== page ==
The “I’m on holiday effect”
You’re away in a different town, see a nice bag in a store and think “I’ll have that – I’m on holiday after all”. The same goes for an unplanned, extra meal out or an impromptu day trip to a nearby village.
Being on vacation seems to make some of us more willing to spend than usual, particularly if the currency is different to the one holidaymakers usually use. As the eZonomics team doesn’t know of a recognised name for this thinking trap, we’ve dubbed it the “I’m on holiday effect”.
It is similar to the feeling that food seems to taste better on holiday, blogged about on Tutor2u and backed by an eZonomics poll. In these cases, atmosphere plays a role in decision making and enjoyment.
I’ve been planning this holiday for years
An earlier eZonomics poll on holiday savings strategies gives tips on how to save and budget for a break away.
It suggests working out the basics first, such as where you want to holiday and how long for, then calculating the expected cost (including travel, dining out, accommodation and sightseeing). Given our tendencies to spend more than budgeted, work in a “I’m on holiday effect” buffer. And if exchange rates are involved, be aware the cost could move up or down.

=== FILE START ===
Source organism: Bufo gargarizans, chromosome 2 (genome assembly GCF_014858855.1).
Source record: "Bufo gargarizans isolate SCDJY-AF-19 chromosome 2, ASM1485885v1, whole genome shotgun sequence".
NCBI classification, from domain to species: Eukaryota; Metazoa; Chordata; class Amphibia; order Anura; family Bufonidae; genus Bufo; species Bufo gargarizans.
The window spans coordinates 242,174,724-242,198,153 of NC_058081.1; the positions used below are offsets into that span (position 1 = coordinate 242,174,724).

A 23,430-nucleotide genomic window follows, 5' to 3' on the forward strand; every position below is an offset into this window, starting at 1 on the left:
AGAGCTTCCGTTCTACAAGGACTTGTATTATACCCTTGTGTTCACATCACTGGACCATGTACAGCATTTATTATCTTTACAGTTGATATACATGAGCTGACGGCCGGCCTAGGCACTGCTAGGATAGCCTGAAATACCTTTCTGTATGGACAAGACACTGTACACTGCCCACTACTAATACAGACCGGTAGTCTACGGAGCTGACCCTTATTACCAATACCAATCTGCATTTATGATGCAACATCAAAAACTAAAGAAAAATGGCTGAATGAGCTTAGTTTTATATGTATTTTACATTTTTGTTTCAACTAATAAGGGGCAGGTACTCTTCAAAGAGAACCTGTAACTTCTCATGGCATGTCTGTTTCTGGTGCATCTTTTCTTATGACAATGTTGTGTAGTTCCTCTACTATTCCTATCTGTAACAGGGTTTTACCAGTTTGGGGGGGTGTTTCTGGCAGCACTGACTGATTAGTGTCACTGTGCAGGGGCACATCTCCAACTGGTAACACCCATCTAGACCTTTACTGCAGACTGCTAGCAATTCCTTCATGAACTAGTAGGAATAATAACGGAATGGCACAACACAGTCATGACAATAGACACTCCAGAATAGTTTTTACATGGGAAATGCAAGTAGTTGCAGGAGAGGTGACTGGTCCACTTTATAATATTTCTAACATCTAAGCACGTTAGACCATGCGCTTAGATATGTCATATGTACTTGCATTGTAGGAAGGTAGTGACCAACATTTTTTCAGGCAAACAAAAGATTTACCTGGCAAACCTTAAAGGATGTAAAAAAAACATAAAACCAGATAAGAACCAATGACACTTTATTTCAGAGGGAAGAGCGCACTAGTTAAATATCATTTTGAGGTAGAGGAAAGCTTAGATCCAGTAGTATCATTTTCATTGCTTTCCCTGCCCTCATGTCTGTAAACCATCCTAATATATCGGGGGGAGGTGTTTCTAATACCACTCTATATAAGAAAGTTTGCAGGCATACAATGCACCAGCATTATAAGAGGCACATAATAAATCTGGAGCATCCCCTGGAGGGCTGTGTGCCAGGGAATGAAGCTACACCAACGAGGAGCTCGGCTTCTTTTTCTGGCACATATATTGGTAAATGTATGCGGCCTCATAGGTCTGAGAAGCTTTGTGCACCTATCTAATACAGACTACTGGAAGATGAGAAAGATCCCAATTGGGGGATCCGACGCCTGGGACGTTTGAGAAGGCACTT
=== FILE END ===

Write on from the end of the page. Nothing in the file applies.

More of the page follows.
The second suggested step is to set up a dedicated holiday fund and deposit set sums regularly until the target is reached. Giving the account a specific name - such as "Scuba diving in the Maldives" - makes the purpose clear and may even encourage you to save more.
Planning and saving for a holiday may have unexpected benefits, as Psyblog writes studies suggest “we get enormous amount of pleasure from looking forward to good things in the future”.